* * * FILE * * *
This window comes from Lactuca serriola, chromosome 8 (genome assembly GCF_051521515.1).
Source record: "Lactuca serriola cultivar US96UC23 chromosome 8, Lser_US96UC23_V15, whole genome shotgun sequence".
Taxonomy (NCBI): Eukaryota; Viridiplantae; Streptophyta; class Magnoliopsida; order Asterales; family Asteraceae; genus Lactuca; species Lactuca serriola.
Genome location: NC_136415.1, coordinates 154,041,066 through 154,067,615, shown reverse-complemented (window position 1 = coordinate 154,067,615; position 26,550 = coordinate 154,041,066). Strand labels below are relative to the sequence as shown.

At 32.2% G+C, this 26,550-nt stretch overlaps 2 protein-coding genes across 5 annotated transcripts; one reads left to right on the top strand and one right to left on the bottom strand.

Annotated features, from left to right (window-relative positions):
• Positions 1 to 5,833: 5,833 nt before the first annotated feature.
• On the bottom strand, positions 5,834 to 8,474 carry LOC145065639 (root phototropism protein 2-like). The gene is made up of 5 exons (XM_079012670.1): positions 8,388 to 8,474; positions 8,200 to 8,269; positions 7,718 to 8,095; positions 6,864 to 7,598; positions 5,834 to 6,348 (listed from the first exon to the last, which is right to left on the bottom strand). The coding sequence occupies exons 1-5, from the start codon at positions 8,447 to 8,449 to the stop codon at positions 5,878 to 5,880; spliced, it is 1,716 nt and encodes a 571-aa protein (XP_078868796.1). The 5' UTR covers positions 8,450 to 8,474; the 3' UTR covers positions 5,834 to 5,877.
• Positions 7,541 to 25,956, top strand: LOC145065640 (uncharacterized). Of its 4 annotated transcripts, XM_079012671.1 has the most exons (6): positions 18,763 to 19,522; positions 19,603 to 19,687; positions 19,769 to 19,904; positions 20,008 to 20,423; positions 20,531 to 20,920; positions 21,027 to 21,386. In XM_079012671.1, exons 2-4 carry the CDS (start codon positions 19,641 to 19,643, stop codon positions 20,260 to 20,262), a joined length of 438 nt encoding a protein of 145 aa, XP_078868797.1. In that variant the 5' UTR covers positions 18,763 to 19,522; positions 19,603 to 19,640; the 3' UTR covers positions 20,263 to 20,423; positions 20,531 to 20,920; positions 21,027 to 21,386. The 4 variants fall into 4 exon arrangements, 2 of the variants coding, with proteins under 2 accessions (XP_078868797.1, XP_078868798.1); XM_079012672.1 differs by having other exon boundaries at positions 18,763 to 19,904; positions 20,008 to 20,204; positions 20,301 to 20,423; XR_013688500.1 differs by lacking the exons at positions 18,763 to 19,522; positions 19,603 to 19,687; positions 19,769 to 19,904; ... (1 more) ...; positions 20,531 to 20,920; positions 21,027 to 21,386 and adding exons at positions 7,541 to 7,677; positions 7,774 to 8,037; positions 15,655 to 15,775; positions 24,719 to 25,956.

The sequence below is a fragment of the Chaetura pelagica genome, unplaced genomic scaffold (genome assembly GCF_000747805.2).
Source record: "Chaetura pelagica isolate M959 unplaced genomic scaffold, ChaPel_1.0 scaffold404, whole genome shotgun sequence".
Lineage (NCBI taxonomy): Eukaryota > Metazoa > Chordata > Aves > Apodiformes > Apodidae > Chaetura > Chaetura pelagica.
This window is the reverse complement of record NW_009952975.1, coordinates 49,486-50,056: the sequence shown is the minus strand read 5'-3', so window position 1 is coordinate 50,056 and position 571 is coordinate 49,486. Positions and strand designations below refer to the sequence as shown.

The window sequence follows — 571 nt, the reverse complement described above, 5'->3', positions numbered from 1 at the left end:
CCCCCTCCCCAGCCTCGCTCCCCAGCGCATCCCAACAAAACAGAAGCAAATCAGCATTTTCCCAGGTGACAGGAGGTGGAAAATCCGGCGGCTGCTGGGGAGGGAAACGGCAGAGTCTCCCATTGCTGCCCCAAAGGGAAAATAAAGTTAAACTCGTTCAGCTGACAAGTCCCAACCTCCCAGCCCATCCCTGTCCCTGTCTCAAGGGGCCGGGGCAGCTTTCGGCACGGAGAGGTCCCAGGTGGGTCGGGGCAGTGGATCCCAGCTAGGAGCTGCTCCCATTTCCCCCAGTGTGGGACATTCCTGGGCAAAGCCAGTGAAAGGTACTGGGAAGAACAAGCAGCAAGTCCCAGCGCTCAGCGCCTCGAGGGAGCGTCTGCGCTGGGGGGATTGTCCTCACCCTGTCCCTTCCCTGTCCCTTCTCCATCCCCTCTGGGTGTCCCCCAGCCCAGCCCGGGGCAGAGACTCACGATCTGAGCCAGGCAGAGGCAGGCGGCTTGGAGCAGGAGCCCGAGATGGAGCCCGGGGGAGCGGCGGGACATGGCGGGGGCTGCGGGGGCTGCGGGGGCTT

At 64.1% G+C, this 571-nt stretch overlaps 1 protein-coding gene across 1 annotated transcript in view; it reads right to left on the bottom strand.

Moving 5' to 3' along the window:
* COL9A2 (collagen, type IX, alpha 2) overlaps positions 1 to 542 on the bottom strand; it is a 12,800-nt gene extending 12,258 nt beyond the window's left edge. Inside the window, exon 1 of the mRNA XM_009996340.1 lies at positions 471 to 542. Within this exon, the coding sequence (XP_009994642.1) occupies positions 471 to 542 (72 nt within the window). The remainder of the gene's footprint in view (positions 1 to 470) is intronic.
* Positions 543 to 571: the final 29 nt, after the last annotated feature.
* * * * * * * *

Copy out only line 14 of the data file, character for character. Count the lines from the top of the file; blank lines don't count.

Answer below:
The window sequence follows — 571 nt, the reverse complement described above, 5'->3', positions numbered from 1 at the left end: